Laia is a Ph.D. student in the Department of Economics at Northwestern University. Her general research interests include human capital formation and development, economics of education, and the effects of human capital inequality on labor market outcomes. Her current research analyzes the malleability of non-cognitive skills through advanced educational practices using multidisciplinary measures. She also investigates the effect of disciplinary policies on student behavioral and academic outcomes.
Trajtenberg has been a Professor of Economics at Tel Aviv University since 1984. Currently he serves as a member of the Knesset, the Israeli Parliament for the (opposition) Labor Party, for which he was candidate for Finance Minister. Prof. Trajtenberg headed the Higher Education system in Israel from 2009 through 2014 (e.g. Chairman of the Planning and Budgeting Committee of the Council of Higher Education), and prior to that served as (first) Head of the National Economic Council at the Prime Minister Office (2006-2009).
Shuaizhang Feng is professor and dean of the institute for economic and social research at Jinan University, Guangzhou China. He is also a Research Fellow at IZA since December 2008. He received his Ph.D. in economics from Cornell University in 2006. He has published in journals such as American Economic Review, Proceedings of National Academy of Sciences of the United States of America, Review of Economics and Statistics, and Journal of Business and Economic Statistics.
Josh Kinsler is an Assistant Professor in the Economics Department at the University of Georgia. Professor Kinsler’s research is focused on the economics of education, both at the primary and secondary levels. At the primary school level, Professor Kinsler has examined the robustness of common value-added models for evaluating teacher effectiveness, racial disparities in school discipline, and the impact of discipline on student and school outcomes. In higher education, Prof.
Jee Peng Tan retired from the World Bank in December 2013 following a fulfilling 32-year career. She was a Visiting Senior Fellow at the National University of Singapore during July-Dec 2014 where she taught the Business School’s inaugural undergraduate course on Measuring Success in Philanthropy and Impact Investing.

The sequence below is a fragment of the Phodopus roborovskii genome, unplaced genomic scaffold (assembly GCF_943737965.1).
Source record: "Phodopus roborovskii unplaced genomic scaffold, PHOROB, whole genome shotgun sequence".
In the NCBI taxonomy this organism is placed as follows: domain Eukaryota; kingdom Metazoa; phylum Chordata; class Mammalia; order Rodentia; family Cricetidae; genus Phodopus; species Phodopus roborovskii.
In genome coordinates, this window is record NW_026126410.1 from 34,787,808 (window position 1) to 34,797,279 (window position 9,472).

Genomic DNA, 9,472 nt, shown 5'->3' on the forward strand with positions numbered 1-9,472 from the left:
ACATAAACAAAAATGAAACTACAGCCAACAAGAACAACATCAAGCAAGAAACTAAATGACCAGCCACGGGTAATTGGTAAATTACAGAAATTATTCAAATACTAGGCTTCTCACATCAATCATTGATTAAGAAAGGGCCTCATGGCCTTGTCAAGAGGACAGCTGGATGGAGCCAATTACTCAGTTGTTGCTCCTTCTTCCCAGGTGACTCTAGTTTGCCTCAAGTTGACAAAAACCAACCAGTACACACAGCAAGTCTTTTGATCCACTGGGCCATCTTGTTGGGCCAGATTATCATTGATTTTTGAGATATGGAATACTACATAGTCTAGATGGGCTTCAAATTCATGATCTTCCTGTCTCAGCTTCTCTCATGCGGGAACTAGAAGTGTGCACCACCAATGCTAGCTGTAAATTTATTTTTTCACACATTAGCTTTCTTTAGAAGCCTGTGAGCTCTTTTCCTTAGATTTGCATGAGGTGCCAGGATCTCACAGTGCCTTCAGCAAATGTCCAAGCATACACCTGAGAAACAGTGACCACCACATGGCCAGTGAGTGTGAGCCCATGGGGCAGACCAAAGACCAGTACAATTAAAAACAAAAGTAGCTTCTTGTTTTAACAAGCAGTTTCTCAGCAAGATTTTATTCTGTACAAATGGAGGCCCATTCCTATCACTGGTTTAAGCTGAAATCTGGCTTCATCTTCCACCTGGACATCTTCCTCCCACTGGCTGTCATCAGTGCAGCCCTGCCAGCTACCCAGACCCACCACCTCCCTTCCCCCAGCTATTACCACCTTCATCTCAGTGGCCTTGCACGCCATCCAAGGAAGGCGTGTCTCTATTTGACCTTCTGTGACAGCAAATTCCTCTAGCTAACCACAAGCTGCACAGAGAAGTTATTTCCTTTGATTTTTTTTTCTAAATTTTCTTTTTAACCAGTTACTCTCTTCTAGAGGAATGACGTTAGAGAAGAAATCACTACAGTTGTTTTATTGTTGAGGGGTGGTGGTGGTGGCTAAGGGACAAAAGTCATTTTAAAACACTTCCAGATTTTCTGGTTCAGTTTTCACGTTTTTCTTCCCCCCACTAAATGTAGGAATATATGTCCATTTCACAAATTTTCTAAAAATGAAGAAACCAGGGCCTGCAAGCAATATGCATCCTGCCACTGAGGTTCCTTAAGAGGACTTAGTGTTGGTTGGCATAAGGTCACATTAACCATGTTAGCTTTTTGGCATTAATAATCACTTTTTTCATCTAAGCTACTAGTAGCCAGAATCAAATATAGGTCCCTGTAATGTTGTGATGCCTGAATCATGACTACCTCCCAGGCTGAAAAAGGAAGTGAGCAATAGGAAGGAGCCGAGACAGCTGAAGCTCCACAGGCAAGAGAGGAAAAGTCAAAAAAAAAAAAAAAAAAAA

Raj Chetty is the Bloomberg Professor of Economics at Harvard University. Chetty's research combines empirical evidence and economic theory to help design more effective government policies. His work on tax policy, unemployment insurance, and education has been widely cited in media outlets and Congressional testimony. His current research focuses on equality of opportunity: how can we give children from disadvantaged backgrounds better chances of succeeding?
Sian Beilock is President of Barnard College. Her research sits at the intersection of cognitive science and education. She explores the cognitive and neural substrates of skill learning as well as the mechanisms by which performance breaks down in high-stress or high-pressure situations.
Anjali Adukia’ is an Assistant Professor at the University of Chicago's Harris School of Public Policy. Her research is focused on understanding factors that influence educational decisions and the potential role for institutions such as government agencies and non-profit organizations to improve child outcomes, particularly at the intersection of education and health. Her current work examines how the provision of basic needs - such as sanitation, clothing, and transportation - can increase school participation in developing contexts.
Hideo Akabayashi is a Professor of Economics at Keio University. His research areas are in economics of education and family economics. His publications include an economic theory of child development and empirical investigations concerning the effects of class size and private school vouchers in Japan.
Peter Blair is currently an Assistant Professor in the John E. Walker Department of Economics at Clemson University, where he serves at the Principal Investigator of the BE-Lab. His group's research in applied micro-theory focuses on labor market discrimination, residential segregation, and supply-side questions in higher education. They also study questions related to economic growth and education in the developing work.